The effect of ethylene on vegetables can be avoided or reduced by:

  • Low temperature storage. Below 5°C the effects of ethylene are greatly reduced.
  • Keeping the storage area ventilated to avoid accumulation of ethylene inside.
  • Removing ethylene from storage rooms by reacting it with potassium permanganate (KMnO3).
  • Oxidising ethylene by reacting it with ozone (O3). 
  • Storage in an atmosphere with high CO2.
  • Air scrubber systems for storage cleansing.

What Ethylene countermeasures are in place across the supply chain?

Current industry solutions involve invasive handling and inaccurate practices that are more data reactive than proactive when it comes to the conservation of produce across the cold chain journey. One of the most effective ways for cold chain operators to counteract ethylene levels around fresh produce is for the introduction of 1-MCP (1-methylenecyclopropene) into the atmosphere.

With a structural build of ions and molecules, 1-MCP treatments suppress Ethylene production in an effort to prevent the ripening of fruits. The mechanism of action for 1-MCP involves tightly binding to the ethylene receptors in fresh produce, acting as an inhibitor for ethylene’s stimulating qualities.

AVG (Aminoethoxyvinylglycine) and AOA (aminooxyacetic acid) are compounds that inhibit the synthesis of ethylene within the fruit.  Pre-harvest applications of these chemicals enable fruit to reach greater maturity and colour development on the tree prior to harvest.  They do this by inhibiting the ACC (1-aminocyclopropane-1-carboxylic acid) synthase enzyme. ACC synthase is thought to be the rate-limiting step in fruit for the production of internal ethylene - ACC being the precursor molecule to ethylene in the ethylene biosynthesis pathway.

Ozone generators when used in coolrooms are also alleged to react with and ‘scrub’ ethylene in the storage atmosphere. While ozone will destroy ethylene on contact, its use in coolrooms carries other risks to worker safety with 0.1 µL/L ozone being the limit of exposure.

Ethylene action has also been noted to slow at lower temperatures, in fact, at their minimum temperature levels, fruit is basically inactive and does not respond well to externally supplied ethylene.

While these methods have been proven to be effective countermeasures for the effects of ethylene on fresh produce, the biggest challenge supply chains have faced when using 1-MCP is knowing when to deploy the chemical and at what quantity in order to get the best results, or for how long they should keep produce in heavily refrigerated conditions. An industry that is strongly dependent upon guess work and loose monitoring methods is doomed to have large wastage & loss numbers.

What are the current methods for monitoring Ethylene levels?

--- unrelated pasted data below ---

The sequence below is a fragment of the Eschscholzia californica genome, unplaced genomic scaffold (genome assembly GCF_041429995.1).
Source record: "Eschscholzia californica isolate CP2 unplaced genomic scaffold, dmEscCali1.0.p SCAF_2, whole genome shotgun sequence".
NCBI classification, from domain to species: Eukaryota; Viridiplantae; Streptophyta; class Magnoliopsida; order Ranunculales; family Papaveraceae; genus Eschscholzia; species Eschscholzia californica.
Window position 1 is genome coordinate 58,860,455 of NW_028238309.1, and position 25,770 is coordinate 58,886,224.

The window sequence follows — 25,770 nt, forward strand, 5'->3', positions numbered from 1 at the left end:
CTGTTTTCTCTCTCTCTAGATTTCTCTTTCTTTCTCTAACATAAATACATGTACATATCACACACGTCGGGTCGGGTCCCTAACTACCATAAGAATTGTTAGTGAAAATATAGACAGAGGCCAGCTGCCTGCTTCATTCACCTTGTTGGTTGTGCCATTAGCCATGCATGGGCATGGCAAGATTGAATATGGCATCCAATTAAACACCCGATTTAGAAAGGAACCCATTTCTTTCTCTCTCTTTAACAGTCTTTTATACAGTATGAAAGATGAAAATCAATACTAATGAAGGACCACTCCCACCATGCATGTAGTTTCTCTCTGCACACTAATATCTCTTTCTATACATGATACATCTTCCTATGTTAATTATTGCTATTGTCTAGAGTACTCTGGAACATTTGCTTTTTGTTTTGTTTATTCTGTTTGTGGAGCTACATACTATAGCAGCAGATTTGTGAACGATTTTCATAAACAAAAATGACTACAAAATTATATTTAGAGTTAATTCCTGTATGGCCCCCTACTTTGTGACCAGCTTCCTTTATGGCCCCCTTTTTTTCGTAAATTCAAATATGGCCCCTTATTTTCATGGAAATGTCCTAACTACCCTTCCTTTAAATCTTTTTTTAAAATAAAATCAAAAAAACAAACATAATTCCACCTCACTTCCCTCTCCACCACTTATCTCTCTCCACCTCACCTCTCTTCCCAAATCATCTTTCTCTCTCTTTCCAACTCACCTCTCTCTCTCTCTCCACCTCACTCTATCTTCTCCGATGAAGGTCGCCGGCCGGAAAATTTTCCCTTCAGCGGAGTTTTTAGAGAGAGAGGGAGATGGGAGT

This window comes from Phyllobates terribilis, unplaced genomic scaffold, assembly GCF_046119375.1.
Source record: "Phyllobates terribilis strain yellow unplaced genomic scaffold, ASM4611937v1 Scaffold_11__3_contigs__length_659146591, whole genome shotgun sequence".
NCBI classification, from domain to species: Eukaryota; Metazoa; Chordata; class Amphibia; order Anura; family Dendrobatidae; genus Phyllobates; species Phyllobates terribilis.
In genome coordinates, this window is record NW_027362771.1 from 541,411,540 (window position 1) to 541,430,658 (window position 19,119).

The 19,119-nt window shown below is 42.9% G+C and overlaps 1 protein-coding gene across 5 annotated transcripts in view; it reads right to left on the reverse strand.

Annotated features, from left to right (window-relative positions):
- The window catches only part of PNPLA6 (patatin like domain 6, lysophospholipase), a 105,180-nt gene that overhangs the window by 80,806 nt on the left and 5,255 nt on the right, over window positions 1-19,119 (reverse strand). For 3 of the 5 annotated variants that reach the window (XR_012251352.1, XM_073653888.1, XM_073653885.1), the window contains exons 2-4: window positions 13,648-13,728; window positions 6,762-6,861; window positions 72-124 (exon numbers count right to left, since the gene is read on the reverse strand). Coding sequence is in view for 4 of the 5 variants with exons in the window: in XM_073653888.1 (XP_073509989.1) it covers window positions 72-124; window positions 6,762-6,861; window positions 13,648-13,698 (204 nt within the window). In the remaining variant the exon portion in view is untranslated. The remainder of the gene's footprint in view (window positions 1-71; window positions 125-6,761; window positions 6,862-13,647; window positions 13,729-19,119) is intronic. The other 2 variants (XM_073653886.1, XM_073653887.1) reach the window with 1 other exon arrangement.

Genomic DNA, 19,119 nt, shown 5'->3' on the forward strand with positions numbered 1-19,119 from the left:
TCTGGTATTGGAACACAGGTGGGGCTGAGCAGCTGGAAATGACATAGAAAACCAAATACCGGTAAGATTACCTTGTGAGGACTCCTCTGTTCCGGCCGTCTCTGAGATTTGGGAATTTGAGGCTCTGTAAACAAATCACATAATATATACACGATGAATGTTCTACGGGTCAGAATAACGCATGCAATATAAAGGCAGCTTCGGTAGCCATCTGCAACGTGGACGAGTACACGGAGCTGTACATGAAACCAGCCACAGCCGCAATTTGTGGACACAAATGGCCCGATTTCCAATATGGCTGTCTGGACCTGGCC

Monitoring and controlling ripeness is becoming a very important issue in the fruit industry since the state of ripeness during harvest, storage and market distribution determines the quality of the final product measured in terms of customer satisfaction. Many methods to moni­tor the ripeness of fruits and vegetables have already been proposed. The main disadvantage of the majority of these technologies & techniques is that they are not practical for cultivars or storage stations. Moreover, most of them require the destruction of the samples used for analysis. This is why, nowadays, optimal harvest dates and predictions of storage life are mainly based on previous experiences with specific fruits and vegetables. Leaving these criti­cal decisions to subjective interpretation implies that large quantities of fruit are harvested too soon or too late and reach consumer markets in poor condition.

How RipeTime helps optimise Ethylene levels across supply chains

RipeTime has developed a form of amplification technology, which allows for users to accurately measure and forecast optimal delivery times, maximise outgoings and minimise food loss within supply chains. RipeTime’s amplification technology allows for atmospheric reads in the form of parts per billion (PPB), this measurement is often used to describe concentrations of contaminants found within an atmosphere in its most precise and finite form (currently an unmatched industry standard).

RipeTime’s Environmental Sensor is a wall mounted device that sits within storage facilities as it continuously captures ethylene samples, along with other chemical compounds from within the controlled atmosphere of a cold chain operation, providing the most accurate ripeness readings in the industry. This data provides conditioning & health reports to help cool store operators forecast their processes and supplies for a more optimised output.

If you’d like to know more about how RipeTime is helping cold chain stakeholders effectively monitor their Ethylene usage, you can read more at ripetime.co or contact our friendly staff today.